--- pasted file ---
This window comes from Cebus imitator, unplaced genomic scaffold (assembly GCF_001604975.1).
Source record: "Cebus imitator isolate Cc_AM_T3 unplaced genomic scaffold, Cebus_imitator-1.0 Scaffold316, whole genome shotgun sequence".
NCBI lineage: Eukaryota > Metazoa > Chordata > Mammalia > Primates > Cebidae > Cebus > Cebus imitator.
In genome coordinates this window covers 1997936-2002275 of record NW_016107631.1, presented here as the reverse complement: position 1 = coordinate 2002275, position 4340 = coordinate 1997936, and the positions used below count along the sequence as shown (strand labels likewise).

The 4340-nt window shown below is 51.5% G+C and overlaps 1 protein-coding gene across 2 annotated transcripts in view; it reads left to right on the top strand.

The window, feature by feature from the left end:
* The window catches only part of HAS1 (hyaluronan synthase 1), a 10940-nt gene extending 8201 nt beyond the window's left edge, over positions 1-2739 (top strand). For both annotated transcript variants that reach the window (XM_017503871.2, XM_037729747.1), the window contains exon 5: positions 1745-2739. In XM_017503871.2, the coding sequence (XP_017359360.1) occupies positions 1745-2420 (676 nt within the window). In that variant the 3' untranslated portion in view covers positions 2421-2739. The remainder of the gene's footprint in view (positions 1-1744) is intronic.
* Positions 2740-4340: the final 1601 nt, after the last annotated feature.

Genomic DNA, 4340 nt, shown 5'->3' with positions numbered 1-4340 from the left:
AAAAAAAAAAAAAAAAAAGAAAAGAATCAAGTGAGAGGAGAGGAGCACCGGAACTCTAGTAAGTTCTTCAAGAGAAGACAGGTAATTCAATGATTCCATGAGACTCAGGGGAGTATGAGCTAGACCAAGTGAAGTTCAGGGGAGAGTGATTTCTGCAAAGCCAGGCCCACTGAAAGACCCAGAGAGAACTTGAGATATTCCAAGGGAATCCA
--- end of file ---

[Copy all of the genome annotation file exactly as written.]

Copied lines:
This window comes from Cebus imitator, unplaced genomic scaffold (assembly GCF_001604975.1).
Source record: "Cebus imitator isolate Cc_AM_T3 unplaced genomic scaffold, Cebus_imitator-1.0 Scaffold316, whole genome shotgun sequence".
NCBI lineage: Eukaryota > Metazoa > Chordata > Mammalia > Primates > Cebidae > Cebus > Cebus imitator.
In genome coordinates this window covers 1997936-2002275 of record NW_016107631.1, presented here as the reverse complement: position 1 = coordinate 2002275, position 4340 = coordinate 1997936, and the positions used below count along the sequence as shown (strand labels likewise).

The 4340-nt window shown below is 51.5% G+C and overlaps 1 protein-coding gene across 2 annotated transcripts in view; it reads left to right on the top strand.

The window, feature by feature from the left end:
* The window catches only part of HAS1 (hyaluronan synthase 1), a 10940-nt gene extending 8201 nt beyond the window's left edge, over positions 1-2739 (top strand). For both annotated transcript variants that reach the window (XM_017503871.2, XM_037729747.1), the window contains exon 5: positions 1745-2739. In XM_017503871.2, the coding sequence (XP_017359360.1) occupies positions 1745-2420 (676 nt within the window). In that variant the 3' untranslated portion in view covers positions 2421-2739. The remainder of the gene's footprint in view (positions 1-1744) is intronic.
* Positions 2740-4340: the final 1601 nt, after the last annotated feature.

Genomic DNA, 4340 nt, shown 5'->3' with positions numbered 1-4340 from the left:
AAAAAAAAAAAAAAAAAAGAAAAGAATCAAGTGAGAGGAGAGGAGCACCGGAACTCTAGTAAGTTCTTCAAGAGAAGACAGGTAATTCAATGATTCCATGAGACTCAGGGGAGTATGAGCTAGACCAAGTGAAGTTCAGGGGAGAGTGATTTCTGCAAAGCCAGGCCCACTGAAAGACCCAGAGAGAACTTGAGATATTCCAAGGGAATCCA